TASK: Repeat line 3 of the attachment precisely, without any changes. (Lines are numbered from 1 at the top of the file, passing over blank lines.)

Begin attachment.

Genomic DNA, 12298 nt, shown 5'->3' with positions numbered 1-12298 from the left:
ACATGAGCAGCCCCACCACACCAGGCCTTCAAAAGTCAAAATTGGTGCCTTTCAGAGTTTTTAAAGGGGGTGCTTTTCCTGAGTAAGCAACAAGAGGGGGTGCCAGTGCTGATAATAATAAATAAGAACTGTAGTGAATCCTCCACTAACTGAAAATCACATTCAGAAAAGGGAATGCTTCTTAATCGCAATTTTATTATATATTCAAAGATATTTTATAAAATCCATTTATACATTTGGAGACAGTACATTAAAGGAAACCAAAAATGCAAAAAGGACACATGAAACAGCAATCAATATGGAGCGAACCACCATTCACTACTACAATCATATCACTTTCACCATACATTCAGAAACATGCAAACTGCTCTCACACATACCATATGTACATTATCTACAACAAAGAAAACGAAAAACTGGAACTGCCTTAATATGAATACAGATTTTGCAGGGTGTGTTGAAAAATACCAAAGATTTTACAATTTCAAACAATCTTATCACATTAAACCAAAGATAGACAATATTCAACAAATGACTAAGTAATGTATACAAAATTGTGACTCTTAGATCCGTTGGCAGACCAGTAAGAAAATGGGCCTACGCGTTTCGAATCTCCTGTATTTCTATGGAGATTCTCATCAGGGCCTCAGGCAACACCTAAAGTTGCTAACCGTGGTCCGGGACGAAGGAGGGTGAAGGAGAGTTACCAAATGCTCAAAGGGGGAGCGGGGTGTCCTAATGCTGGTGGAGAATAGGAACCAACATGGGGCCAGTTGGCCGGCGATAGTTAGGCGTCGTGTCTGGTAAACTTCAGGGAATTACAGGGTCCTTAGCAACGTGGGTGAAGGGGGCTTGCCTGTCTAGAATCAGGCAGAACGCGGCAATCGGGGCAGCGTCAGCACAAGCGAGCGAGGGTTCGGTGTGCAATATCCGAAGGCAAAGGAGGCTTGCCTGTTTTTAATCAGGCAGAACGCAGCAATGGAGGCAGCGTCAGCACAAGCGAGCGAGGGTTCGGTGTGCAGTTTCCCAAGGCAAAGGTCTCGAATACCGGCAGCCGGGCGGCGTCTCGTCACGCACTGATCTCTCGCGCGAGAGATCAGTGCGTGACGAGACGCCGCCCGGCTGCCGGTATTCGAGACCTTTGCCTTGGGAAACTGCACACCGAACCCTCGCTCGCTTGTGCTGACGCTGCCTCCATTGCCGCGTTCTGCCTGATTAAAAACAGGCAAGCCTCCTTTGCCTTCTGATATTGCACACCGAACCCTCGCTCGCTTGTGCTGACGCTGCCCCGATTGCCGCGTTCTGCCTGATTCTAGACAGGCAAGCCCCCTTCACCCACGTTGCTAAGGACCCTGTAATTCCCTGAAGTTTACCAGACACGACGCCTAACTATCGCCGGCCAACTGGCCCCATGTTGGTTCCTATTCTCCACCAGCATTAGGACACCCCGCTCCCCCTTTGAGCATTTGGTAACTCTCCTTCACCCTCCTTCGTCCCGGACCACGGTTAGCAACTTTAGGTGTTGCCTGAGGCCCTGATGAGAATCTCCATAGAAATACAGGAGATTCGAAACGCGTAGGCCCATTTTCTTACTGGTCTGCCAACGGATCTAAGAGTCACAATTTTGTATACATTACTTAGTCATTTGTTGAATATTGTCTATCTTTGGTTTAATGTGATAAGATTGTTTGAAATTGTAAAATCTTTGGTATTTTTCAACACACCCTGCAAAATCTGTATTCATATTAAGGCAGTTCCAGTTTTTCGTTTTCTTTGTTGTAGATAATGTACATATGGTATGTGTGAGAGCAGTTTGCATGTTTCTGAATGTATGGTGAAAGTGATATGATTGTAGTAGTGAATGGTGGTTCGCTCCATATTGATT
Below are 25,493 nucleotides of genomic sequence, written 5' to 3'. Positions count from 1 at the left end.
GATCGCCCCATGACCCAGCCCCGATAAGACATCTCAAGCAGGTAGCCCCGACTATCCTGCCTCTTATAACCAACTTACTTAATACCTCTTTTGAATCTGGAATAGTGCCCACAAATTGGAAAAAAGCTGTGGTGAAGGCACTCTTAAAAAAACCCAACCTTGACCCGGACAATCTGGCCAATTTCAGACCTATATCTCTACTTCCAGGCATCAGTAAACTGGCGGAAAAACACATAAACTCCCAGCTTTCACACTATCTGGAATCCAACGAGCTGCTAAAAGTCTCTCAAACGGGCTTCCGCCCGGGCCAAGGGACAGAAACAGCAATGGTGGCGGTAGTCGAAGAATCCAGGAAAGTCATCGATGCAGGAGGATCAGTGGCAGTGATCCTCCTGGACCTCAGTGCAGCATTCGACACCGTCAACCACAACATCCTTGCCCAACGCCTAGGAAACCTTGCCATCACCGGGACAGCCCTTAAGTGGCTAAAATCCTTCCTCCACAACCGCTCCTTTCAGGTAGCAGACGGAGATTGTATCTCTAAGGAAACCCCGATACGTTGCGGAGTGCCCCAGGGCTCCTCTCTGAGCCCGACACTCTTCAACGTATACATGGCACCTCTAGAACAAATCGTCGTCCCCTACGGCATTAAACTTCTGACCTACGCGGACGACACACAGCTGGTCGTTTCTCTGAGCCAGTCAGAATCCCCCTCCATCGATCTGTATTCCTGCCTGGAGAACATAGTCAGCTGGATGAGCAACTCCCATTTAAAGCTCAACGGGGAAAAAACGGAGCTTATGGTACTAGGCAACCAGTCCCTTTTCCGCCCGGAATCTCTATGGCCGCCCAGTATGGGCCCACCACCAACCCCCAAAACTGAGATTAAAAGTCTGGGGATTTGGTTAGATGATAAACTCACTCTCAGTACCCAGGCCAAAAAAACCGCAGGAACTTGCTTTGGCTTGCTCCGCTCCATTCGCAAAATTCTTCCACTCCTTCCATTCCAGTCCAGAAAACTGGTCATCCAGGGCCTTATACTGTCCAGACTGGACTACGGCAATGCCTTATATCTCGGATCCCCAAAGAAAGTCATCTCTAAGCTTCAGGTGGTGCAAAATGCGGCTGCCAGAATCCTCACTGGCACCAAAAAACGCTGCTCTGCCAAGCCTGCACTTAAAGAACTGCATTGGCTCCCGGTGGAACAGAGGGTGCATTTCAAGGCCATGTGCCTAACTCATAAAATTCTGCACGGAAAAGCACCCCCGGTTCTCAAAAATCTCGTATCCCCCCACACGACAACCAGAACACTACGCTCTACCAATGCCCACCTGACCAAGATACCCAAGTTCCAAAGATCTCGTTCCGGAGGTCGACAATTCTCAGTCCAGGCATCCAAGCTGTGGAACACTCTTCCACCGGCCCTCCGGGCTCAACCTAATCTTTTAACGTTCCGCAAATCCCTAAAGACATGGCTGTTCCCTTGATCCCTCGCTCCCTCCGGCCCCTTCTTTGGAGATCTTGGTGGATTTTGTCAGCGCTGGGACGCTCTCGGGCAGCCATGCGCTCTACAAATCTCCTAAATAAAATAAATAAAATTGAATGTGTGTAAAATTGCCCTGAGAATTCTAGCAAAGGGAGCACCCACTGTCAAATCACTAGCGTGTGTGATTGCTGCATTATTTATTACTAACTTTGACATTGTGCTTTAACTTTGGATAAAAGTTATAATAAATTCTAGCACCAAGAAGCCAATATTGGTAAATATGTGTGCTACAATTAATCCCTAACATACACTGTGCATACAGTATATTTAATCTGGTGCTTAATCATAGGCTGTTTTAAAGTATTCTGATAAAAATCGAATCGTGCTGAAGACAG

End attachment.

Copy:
Below are 25,493 nucleotides of genomic sequence, written 5' to 3'. Positions count from 1 at the left end.